All hellzapoppin' in the orbit of tasty snack choices

Whether sweet, salty or spicy, snacks provide those small comforts of life that hit the spot when we are peckish, at loose ends, disheartened or a bit stressed.

Whether sweet, salty or spicy, snacks provide those small comforts of life that hit the spot when we are peckish, at loose ends, disheartened or a bit stressed.

Many Chinese snacks are made from grains and cereals, and some are definitely “more-ish.” We take a look at some of the most popular of these snacks.

Popcorn

Popcorn is a popular snack worldwide, and China is no exception. It has a long history here.

For the post-1980s generation, old-fashioned Chinese popcorn is a cherished childhood memory. It was made by “cannons” — pressured metal machines heated by a charcoal flame and hand-operated by street vendors. A bag was used to capture the flying popped corn at it exploded out of the cannon.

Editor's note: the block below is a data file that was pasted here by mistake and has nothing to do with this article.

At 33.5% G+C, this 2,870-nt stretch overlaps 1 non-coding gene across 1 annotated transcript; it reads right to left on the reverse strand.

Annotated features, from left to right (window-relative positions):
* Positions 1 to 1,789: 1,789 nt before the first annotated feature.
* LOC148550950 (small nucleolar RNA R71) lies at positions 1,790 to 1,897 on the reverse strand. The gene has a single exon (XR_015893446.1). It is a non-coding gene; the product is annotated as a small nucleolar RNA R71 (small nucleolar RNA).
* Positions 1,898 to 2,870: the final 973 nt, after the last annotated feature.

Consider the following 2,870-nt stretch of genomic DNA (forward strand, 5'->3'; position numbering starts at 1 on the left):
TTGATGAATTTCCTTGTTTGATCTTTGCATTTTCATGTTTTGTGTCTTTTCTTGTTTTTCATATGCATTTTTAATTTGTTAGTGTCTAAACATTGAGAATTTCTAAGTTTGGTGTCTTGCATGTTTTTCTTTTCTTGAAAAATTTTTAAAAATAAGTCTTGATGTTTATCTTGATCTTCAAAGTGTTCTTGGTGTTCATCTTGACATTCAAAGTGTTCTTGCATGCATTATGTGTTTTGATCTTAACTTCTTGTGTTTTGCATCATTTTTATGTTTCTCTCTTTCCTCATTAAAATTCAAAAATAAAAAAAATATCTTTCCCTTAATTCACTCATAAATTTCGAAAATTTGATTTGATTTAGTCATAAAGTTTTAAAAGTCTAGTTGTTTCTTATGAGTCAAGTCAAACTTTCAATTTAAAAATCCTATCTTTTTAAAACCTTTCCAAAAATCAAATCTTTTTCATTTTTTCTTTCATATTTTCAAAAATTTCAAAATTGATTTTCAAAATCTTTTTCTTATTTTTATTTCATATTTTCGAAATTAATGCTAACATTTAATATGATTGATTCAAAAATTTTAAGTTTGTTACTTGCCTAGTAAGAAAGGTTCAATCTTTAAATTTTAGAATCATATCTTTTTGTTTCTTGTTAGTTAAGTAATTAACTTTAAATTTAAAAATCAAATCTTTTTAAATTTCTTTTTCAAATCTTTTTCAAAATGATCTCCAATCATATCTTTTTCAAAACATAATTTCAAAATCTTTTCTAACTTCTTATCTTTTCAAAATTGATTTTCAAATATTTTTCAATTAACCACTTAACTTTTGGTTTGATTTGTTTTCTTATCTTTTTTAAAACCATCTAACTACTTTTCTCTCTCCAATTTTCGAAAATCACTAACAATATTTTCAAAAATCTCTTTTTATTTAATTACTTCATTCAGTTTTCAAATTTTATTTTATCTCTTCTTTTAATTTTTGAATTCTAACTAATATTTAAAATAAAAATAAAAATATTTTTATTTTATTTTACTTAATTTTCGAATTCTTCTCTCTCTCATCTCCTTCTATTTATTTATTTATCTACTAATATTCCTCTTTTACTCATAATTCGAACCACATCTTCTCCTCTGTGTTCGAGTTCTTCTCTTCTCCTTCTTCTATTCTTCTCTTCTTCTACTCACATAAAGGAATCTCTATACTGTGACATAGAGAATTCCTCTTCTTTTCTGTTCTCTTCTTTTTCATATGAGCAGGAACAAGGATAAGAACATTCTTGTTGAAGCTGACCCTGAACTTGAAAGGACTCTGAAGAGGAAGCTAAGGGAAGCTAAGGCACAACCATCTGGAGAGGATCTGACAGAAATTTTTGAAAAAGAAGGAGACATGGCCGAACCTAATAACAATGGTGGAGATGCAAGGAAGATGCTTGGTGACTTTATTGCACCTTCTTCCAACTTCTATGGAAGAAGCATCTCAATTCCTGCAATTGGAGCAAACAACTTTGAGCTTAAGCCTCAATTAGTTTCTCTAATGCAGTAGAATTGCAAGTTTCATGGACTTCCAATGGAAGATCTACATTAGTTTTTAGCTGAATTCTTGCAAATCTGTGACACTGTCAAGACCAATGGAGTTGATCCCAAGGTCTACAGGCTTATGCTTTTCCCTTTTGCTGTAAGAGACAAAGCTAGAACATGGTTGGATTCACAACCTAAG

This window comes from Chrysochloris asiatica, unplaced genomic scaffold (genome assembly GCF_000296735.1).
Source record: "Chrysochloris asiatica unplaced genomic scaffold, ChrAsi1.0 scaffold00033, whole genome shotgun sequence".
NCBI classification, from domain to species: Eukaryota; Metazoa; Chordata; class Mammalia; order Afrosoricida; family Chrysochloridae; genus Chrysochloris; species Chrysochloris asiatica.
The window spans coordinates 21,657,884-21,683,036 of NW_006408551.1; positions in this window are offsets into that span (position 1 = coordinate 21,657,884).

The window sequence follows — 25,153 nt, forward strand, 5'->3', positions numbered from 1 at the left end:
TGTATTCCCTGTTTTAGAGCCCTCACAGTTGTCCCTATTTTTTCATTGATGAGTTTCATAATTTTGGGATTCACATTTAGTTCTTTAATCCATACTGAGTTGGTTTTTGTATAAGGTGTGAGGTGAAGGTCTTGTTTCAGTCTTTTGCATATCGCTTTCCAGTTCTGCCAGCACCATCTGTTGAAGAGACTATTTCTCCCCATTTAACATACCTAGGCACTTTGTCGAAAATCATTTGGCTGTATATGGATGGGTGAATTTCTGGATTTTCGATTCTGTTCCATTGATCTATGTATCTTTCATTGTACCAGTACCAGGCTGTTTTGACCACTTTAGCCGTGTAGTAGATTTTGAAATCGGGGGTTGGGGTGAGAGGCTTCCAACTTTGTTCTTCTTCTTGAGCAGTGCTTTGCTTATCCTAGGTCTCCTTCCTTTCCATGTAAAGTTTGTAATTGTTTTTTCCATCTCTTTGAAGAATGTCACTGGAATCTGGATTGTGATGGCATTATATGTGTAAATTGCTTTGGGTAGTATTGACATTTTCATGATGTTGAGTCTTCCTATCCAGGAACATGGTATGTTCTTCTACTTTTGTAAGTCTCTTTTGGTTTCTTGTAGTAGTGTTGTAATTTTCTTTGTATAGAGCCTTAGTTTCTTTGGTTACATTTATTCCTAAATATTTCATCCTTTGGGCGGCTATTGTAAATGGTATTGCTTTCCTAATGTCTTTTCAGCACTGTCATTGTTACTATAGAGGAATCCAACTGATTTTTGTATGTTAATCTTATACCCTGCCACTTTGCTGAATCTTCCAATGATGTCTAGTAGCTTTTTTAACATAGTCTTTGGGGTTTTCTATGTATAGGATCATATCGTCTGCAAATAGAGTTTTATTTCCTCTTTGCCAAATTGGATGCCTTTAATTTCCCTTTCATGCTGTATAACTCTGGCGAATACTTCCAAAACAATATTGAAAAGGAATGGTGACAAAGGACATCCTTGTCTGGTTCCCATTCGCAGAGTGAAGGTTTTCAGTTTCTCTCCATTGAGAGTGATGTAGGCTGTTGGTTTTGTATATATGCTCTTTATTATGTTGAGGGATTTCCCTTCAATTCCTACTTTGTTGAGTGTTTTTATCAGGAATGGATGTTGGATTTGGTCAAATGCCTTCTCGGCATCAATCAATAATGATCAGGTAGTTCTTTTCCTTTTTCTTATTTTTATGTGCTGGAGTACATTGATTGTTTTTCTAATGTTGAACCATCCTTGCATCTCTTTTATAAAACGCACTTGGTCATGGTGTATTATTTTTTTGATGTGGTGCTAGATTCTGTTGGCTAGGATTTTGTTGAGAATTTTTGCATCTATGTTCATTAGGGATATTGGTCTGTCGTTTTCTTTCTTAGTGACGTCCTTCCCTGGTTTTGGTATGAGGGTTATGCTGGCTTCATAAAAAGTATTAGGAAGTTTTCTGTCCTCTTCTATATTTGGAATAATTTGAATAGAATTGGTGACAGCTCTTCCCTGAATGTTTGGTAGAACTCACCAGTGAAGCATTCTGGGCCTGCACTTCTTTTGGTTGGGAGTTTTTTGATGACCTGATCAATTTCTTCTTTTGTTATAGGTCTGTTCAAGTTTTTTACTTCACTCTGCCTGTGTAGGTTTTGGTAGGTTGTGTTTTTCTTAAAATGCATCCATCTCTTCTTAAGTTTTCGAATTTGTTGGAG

Old-fashioned Chinese popcorn.

Unlike modern popcorn makers that only handle corn, the old fashion cannon could process rice, beans and even potatoes.

The popcorn cannon was featured in the Discovery Channel show “MythBusters” a few years back. The program hosts wore protective “bomb suits” when testing the device, which caused some ridicule on Chinese social networking sites.

Chinese popcorn cannon dates back to Song Dynasty (AD 960-1279). Poet Fan Chengda wrote about the various customs associated with making popcorn to celebrate the Lantern Festival in a compilation of his verse entitled “Stone Lake: The Poetry of Fan Chengda.”

The Song people used the popped corn to predict good or bad fortune for the coming year. Young girls used this fortunetelling method to predict their marriages.

Back then, popcorn was called beilou (孛娄), which imitates the thunder-like explosive sound created in making the snack.

In southern provinces, rice is more commonly used than corn. Thin slices of sun-dried rice cake also can be popped to make delicious sweet chips.